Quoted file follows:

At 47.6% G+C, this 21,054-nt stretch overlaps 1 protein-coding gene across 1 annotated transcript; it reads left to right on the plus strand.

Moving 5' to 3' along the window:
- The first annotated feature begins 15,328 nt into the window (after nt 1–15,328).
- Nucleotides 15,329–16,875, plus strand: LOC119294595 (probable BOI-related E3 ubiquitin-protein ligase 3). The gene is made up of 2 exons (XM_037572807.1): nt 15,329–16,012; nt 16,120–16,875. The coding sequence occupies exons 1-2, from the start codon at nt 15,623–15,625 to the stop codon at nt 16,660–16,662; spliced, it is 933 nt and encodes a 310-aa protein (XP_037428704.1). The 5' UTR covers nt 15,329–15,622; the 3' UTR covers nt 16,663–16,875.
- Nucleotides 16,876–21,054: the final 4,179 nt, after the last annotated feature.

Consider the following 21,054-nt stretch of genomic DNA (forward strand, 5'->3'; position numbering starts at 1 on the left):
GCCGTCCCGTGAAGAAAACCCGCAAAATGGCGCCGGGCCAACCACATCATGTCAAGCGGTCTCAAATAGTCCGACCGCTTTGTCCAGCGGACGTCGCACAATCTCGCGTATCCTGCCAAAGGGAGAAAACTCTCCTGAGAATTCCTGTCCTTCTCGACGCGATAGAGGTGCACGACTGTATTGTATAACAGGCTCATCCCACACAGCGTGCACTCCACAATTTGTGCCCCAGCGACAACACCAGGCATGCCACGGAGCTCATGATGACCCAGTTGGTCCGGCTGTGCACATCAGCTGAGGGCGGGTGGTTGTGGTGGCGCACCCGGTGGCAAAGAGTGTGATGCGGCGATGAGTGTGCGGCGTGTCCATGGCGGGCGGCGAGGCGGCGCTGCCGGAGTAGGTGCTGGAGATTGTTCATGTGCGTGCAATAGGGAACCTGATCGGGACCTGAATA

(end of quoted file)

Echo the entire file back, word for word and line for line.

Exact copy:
At 47.6% G+C, this 21,054-nt stretch overlaps 1 protein-coding gene across 1 annotated transcript; it reads left to right on the plus strand.

Moving 5' to 3' along the window:
- The first annotated feature begins 15,328 nt into the window (after nt 1–15,328).
- Nucleotides 15,329–16,875, plus strand: LOC119294595 (probable BOI-related E3 ubiquitin-protein ligase 3). The gene is made up of 2 exons (XM_037572807.1): nt 15,329–16,012; nt 16,120–16,875. The coding sequence occupies exons 1-2, from the start codon at nt 15,623–15,625 to the stop codon at nt 16,660–16,662; spliced, it is 933 nt and encodes a 310-aa protein (XP_037428704.1). The 5' UTR covers nt 15,329–15,622; the 3' UTR covers nt 16,663–16,875.
- Nucleotides 16,876–21,054: the final 4,179 nt, after the last annotated feature.

Consider the following 21,054-nt stretch of genomic DNA (forward strand, 5'->3'; position numbering starts at 1 on the left):
GCCGTCCCGTGAAGAAAACCCGCAAAATGGCGCCGGGCCAACCACATCATGTCAAGCGGTCTCAAATAGTCCGACCGCTTTGTCCAGCGGACGTCGCACAATCTCGCGTATCCTGCCAAAGGGAGAAAACTCTCCTGAGAATTCCTGTCCTTCTCGACGCGATAGAGGTGCACGACTGTATTGTATAACAGGCTCATCCCACACAGCGTGCACTCCACAATTTGTGCCCCAGCGACAACACCAGGCATGCCACGGAGCTCATGATGACCCAGTTGGTCCGGCTGTGCACATCAGCTGAGGGCGGGTGGTTGTGGTGGCGCACCCGGTGGCAAAGAGTGTGATGCGGCGATGAGTGTGCGGCGTGTCCATGGCGGGCGGCGAGGCGGCGCTGCCGGAGTAGGTGCTGGAGATTGTTCATGTGCGTGCAATAGGGAACCTGATCGGGACCTGAATA